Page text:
Everything looks different from the perspective of the corporation's self interest.  What need of the corporation is satisfied by an exorbitant CEO salary, generous share buy backs or underpaying employees or suppliers?

If the board sees the corporation the right way the solution to these and other challenges is clear.


The key to my model is the purpose of the corporation.

The purpose of a corporation is to be a corporation.  Not for stakeholders but for the corporation in its own right.

My business modelling tool is designed to show directors how their corporation survives, grows and prospers by focusing on what the firm needs to be - now and into the future.

As far as I'm aware it's the first of its kind.

I invented my first model in 1999.  Since then its been tested on for profits and non profits, airlines and insurance companies, start ups and public companies.  What you see now is what I know about corporations not what I've been told.

Here's the 2014 version:


(c) 2014 Tunjic

(c) 2014 Tunjic

Working the map


  1. Start with culture.  As Peter Drucker said, culture eats strategy for breakfast.
  2. Then the 3 P's - The corporation's processes, people and promises.
  3. Next put the corporation in the center of a two sided market.  The trick is to see the corporation as the customer.  From the corporation's perspective what it is doing is buying the customers cash and paying in products and services
  4. On the left are suppliers of things - ideas, time, labor, data, products and services and everything else the company needs (other than cash).
  5. On the right are suppliers of cash.  Customers, shareholders bankers, insurers.
  6. Connect each supplier to the corporation using the same sequence
    • need  of corporation>
    • market for need>
    • value proposition to market>
    • channel to market>
    • Supplier>
    • Value proposition to corporation>
  7. Store value at the top.
  8. Identify resources at the bottom.

It might take a while to see how these building blocks fit together to show the logic of value creation from the perspective of the corporation.  

But keep trying.  The future of your company legally, commercially and logically depends on getting all its needs satisfied.  And, if all else fails, and you still believe Milton Friedman and the idea that corporations exist to maximize shareholder value read this before you make up your mind. 


How the corporation works is just the beginning.  

The reason why modelling matters is that, along with senior management the board is at the heart of the logic of value creation.    Not only is my model designed to show how corporations work,  It's also designed to put the four forces of management at its core:  directorship, leadership, management and governance.

Step 1:  See the board and management in the center of the logic of value creation.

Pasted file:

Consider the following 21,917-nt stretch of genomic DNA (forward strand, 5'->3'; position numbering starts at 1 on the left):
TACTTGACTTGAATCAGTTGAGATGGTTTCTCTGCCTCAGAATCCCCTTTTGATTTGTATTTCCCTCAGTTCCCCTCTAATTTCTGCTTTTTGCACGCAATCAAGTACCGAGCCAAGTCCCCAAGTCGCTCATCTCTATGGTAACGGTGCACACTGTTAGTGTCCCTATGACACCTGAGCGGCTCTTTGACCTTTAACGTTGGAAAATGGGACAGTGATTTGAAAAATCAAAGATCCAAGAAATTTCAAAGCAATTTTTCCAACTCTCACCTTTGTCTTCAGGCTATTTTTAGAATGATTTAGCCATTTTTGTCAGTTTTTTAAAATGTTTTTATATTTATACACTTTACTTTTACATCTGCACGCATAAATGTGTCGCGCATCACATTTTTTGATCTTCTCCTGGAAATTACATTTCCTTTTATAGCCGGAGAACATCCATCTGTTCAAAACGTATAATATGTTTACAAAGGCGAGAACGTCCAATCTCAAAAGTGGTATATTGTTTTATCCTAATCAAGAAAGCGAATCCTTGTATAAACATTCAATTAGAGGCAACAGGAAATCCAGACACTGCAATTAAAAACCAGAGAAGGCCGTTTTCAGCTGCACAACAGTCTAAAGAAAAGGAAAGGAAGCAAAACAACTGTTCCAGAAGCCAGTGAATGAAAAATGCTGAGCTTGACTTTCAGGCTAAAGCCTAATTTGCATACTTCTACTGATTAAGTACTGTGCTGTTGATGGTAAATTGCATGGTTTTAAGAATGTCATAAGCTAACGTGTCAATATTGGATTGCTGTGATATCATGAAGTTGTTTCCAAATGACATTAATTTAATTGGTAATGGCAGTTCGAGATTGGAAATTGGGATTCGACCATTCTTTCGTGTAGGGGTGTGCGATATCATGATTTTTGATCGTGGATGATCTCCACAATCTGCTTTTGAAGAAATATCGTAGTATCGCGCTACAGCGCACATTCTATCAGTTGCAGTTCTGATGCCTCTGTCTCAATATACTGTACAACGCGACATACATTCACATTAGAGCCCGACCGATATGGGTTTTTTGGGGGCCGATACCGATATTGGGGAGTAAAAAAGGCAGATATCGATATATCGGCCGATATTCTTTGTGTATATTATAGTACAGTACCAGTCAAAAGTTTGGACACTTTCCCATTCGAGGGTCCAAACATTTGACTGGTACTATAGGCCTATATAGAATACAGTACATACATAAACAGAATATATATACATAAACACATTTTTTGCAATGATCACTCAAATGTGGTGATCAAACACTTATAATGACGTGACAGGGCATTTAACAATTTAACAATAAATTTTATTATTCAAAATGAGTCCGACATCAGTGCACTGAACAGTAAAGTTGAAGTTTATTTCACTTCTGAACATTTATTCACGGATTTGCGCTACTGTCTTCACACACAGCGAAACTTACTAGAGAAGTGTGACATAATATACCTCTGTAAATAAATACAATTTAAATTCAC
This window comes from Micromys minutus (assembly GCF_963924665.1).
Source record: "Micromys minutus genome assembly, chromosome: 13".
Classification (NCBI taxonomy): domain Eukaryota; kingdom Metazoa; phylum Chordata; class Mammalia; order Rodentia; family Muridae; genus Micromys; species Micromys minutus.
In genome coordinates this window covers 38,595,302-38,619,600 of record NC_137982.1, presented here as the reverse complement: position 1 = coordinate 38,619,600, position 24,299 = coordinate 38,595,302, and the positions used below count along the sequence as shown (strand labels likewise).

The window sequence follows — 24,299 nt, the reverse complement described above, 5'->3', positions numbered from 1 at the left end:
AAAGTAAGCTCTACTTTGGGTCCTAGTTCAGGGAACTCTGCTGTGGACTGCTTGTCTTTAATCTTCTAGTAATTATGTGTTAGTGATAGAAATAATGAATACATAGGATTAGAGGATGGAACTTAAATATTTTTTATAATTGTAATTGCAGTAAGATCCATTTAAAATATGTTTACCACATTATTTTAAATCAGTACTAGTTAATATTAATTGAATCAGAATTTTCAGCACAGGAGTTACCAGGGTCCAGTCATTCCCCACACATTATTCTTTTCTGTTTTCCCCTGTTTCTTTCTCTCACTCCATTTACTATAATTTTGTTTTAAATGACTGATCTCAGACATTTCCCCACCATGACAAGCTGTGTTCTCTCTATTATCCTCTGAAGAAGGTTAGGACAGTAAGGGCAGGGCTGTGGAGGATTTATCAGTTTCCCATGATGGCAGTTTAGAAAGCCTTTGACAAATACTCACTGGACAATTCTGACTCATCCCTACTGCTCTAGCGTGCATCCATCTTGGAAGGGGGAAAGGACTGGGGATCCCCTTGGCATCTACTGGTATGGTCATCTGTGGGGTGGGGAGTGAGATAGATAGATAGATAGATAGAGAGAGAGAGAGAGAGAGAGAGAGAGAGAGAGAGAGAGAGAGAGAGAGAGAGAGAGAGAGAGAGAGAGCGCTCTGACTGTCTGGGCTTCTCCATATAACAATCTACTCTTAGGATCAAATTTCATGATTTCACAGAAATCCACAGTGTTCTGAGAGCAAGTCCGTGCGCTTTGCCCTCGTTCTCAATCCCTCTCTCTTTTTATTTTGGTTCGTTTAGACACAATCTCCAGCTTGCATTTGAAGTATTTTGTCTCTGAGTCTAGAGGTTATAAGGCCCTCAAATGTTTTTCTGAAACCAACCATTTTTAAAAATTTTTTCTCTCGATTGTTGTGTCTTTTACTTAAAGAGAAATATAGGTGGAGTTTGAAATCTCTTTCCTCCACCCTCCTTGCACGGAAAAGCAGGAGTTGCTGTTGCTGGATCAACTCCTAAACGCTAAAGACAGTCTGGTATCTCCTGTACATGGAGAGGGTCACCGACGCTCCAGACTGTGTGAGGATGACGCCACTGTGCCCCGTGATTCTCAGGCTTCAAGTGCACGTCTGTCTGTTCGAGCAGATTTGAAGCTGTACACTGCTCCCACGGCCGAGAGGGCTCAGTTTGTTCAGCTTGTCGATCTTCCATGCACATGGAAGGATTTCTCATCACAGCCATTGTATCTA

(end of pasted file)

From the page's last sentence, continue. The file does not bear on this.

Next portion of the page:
Step 1:  See the board and management in the center of the logic of value creation.

For those unfamiliar with my work, I argue that governing and directing are different. In fact, I argue that governing is most likely a variety of managing and directing is a variety of leading.  All four are needed for  success.

Step 2: See the great dilemma at the center of the corporation. 

Step 2: See the great dilemma at the center of the corporation. 

Whereas Governance is focused on doing things right to preserve value.  Directorship is focused on doing the right things to create value.  


And at the core of Directorship is mechanics.

Mechanics is the logical plan that connects their work to value creation.   For more on my model of leadership in the boardroom click here.  

Step 3: See how people, promises and a great process create value in and from the boardroom.

Step 3: See how people, promises and a great process create value in and from the boardroom.

"The future is already here — it's just not very evenly distributed."

William Gibson

Last month the National Association of Company Directors (NACD)  announced the formation of a Blue Ribbon Commission that will "focus on the board's role in recalibrating the enterprise's corporate strategy in response to market forces". The brief for more than 20 high profile corporate directors and governance professionals is to provide guidance to boards on "recognizing potential disruptors, assessing alternative approaches, and recalibrating the strategic plan".

The NACD will issue the Blue Ribbon Commission on Recalibrating Strategy later this year.  My advice is not to make the same mistake as the organization that refused to include business modelling in their course on board leadership.  Don't waste the head start you've been given.  After all, you're holding the map.

*This is an updated version published 28 May 2014. 

Look Beyond the Forest: A Model of Boardroom Leadership


"Can't see the trees for the forest!"  

When leaders lose sight of the bigger picture and get stuck in the detail, organizations can suffer from being over managed and under led.

But organizations also suffer from being over governed and under directed.

"Can't see beyond the forest from behind the trees!"

It might be a new idiom,  but it's an old story played out in boardrooms throughout the world.   Company directors can find themselves trapped probing behind trees searching out potential threats and weakness.